So, stop waving your lightsaber replica in disapproval, dust off your LEGO Hogwarts, and move on. That’s how things are today. If you are a fan of something, you are part of this system. You are the service. Which leads us to the next point…

3 – “True Fans”.

Where did you get your badge, sheriff?

Oh, boy. Angry commenters claim this title for themselves and a few others. It’s a defense mechanism, people feel that a part of their identity is under attack and forbid access to it.

“If you liked the latest Star Wars movie”, “if you don’t remember all the Game of Thrones families”, “if you can’t pronounce vingardium leviosa” (etc, etc) you are not a “true fan”, you don’t belong here, your opinion doesn’t matter.

Please, stop. How does it make you look? Like that guy from The Simpsons. Like somebody who doesn’t have a life outside his (or his parents’) basement. The word “nerd” has lost its negative connotation today. Well, almost. And yet, people are actively working to bring it back!

Movies, games, fictional universes are there for people to enjoy, as many people, as they want. It’s a pleasure to go to a ComiCon these days, because of the number and diversity of people that show up with genuine interest. Who cares if they don’t get the cosplay details right?

Yes, it’s been your home for a long time. Let everybody be welcome! Young, old, hardcore and casual fans, they all have something to bring, learn, enjoy. What is the point of a passion-based community, if not to share it?

4 – “[name of big company] ruined it. THANK YOU [name of big company]!!1!”

You enjoy it, so stop complaining.

Possible variants: “Netflix ruined The Witcher“!!! “Disney destroyed Star Wars“!!! or “THANK YOU Electronic Arts, for ruining everything!!!”

How boring. Look, guys. I know late capitalism is affecting people’s lives, and it feels good to have a big corporation to blame if our favorite movie sucks. But in many cases, throwing accusations like that will just make you sound like a dog barking to the moon.

The opposite is true: the number of shows increased from 210 to 495 between 2009-2018, and that’s thanks to companies like HBO, Netflix and Amazon Video. This is the golden age of TV series, and if you are enjoying it, you shouldn’t shit where you eat complain so much.

Words like “garbage”, “rubbish”, “shit” are used as click baits, to confirm and amplify the anger fo rabid fans. That’s the equivalent of junk food for online reviews. Not a good service. Better to avoid them and not to increase their stats.

This is funny, though :D

If one show or episode is sub-standard, shit happens. There is a lot more out there to find quick consolation. Stop acting like the world owes you anything. Does the Consitution guarantee The Right to One Superb Game of Thrones Season every year for the rest of your life? Did you only get 5 years of sensational storytelling, instead of 8? Boo-hoo, poor you! Instead of complaining, be grateful for what you had (and go watch Vikings).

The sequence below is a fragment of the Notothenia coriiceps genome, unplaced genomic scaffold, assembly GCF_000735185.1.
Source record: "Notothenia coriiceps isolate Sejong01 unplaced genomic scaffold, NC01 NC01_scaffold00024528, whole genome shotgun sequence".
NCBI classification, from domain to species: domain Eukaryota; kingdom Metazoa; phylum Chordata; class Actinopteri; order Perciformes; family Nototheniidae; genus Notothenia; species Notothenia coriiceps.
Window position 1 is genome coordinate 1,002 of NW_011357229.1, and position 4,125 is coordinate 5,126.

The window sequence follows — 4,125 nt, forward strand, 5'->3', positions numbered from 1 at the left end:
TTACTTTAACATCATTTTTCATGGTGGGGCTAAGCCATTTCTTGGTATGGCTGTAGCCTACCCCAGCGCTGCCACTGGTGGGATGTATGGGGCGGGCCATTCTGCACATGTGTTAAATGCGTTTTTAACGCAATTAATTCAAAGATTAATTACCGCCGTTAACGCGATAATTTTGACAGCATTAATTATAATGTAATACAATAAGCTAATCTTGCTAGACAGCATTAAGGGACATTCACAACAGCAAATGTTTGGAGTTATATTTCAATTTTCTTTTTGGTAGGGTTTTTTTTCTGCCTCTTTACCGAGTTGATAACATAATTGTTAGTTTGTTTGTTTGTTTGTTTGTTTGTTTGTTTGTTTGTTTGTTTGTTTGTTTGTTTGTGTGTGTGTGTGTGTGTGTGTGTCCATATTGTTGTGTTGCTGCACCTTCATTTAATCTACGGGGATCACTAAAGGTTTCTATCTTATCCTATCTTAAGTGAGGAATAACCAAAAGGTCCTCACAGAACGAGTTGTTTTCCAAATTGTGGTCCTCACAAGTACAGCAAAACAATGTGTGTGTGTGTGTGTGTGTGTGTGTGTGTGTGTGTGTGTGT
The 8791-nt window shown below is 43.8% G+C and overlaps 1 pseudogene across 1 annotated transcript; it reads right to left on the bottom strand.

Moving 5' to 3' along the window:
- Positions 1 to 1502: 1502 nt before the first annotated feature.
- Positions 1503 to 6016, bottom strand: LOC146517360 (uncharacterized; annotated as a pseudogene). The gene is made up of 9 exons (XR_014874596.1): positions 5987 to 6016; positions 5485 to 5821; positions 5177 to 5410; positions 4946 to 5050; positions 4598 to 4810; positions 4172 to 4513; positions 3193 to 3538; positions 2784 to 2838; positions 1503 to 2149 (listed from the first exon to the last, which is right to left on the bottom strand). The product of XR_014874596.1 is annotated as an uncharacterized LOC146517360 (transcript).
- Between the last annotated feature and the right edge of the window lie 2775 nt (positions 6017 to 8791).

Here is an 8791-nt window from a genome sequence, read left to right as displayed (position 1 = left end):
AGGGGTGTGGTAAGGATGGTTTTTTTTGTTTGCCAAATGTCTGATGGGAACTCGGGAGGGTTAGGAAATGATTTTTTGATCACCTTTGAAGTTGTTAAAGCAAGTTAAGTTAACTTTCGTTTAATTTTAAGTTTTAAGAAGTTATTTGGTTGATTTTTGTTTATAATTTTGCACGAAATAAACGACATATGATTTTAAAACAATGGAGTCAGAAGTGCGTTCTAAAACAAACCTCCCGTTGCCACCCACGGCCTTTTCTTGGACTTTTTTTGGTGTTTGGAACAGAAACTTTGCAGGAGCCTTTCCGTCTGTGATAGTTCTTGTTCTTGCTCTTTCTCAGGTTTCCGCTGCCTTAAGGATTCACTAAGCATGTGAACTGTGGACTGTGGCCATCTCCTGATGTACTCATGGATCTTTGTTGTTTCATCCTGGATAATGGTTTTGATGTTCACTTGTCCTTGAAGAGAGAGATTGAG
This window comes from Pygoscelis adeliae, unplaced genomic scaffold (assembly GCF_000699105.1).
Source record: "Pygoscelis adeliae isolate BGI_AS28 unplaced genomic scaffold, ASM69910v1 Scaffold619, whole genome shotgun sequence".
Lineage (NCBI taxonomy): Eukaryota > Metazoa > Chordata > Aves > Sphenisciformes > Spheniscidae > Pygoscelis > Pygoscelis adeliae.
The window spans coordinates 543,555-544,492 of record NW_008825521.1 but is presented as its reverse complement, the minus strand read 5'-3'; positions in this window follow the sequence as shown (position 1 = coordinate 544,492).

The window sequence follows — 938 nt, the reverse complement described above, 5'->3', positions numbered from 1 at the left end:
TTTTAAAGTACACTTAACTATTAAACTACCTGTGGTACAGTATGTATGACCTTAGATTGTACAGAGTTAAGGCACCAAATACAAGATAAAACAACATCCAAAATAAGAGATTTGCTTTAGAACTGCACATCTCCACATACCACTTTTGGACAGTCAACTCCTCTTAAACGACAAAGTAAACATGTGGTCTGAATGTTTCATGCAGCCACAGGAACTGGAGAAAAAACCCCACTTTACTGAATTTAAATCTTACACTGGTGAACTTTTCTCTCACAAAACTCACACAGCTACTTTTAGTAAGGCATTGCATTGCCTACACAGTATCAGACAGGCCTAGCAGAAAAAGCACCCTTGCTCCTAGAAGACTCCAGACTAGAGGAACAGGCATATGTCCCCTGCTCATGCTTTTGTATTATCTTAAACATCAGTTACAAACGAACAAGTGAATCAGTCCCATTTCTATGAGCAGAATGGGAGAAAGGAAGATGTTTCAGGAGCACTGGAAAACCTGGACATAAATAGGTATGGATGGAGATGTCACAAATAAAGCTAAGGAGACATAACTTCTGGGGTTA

Well, yes. Time to move on.

And once and for all, stop blaming Disney if you don’t like Star Wars. Maybe you have been really traumatized by “Bambi”. Or maybe, the reality is probably that you became harder, a cynical bastard who approaches stories looking for something to rant about. Star Wars has always been like that, and you have to be a little bit willing to “fall” into its magic, to fully appreciate it. Otherwise it will always look tacky, incoherent, patched up.

It’s not Disney, it’s you. The franchise touched its lowest point with the prequels: boring politics, JAR JAR BINKS (!!!), the frigging midichlorians, and Anakin’s “NUOOOOO!!!”, meme material forever. All 100% George Lucas creations, way before The Big Mouse showed any affinity with the Force.

People use anything to support their arguments. Like the allegations of racism, sexism and nazi sympathy for Walt Disney himself. Some of that stuff happened. But by the same logic, nobody should read manga or eat pizza, since Japan and Italy had fascist governments. Today, it’s preposterous.

Haters gonna hate, and some people are just never happy.

So what’s the real problem? Aside from being a media megacorp – but if that’s a problem, stop watching movies forever. Disney doesn’t only produce “nice” content for kids. Through its subsidiaries (Fox, Pixar, Touchstone, Marvel Studios, Lucasfilm, previously Miramax) these are all “Disney movies”: Jojo Rabbit, Armageddon, The Sixth Sense, Hitchhiker’s Guide to the Galaxy, Lincoln, Starship Troopers, The Boy in the Striped Pajamas, Pretty Woman, Good Morning Vietnam, Kill Bill 1 & 2, even the bloody Pulp Fiction is a “Disney Movie”!

We could go on, but you got the point. But please, stop with this argument. It makes you look really bad.

5 – “Politically correct”.

Ok, let’s cut the wound open. This might hurt a little.

Lastly. This might upset some people, but anyway. Some very vocal fans complain that media nowadays are dominated by the “PC culture”: are careful about sensitive topics and represent different ethnic groups, sexual orientations and identities. Are these bad things? Some people seem to think so. And they are angry.

This explains some “review bombings” (coordinate attacks with negative reviews). “Captain Marvel” has the lowest audience score of all Marvel movies on Rotten Tomatoes (49%). Is it so bad? The fact that it has Brie Larson – an active feminist – made some “fans” angry. More recently, “Watchmen” (52% audience on RT). Sure, it’s a sequel to Alan Moore’s groundbreaking graphic novel, but the HBO series has superb production, acting and photography, and a stellar 96% with critics. Why the low audience rating? A black female protagonist and tackling white supremacy are part of the answer.

Videogames, series, films. Users boycotted Bioware’s “Mass Effect: Andromeda” because “its female characters were not hot“. Kelly Marie Tran was bullied out of Instagram because… people didn’t like her character in The Last Jedi?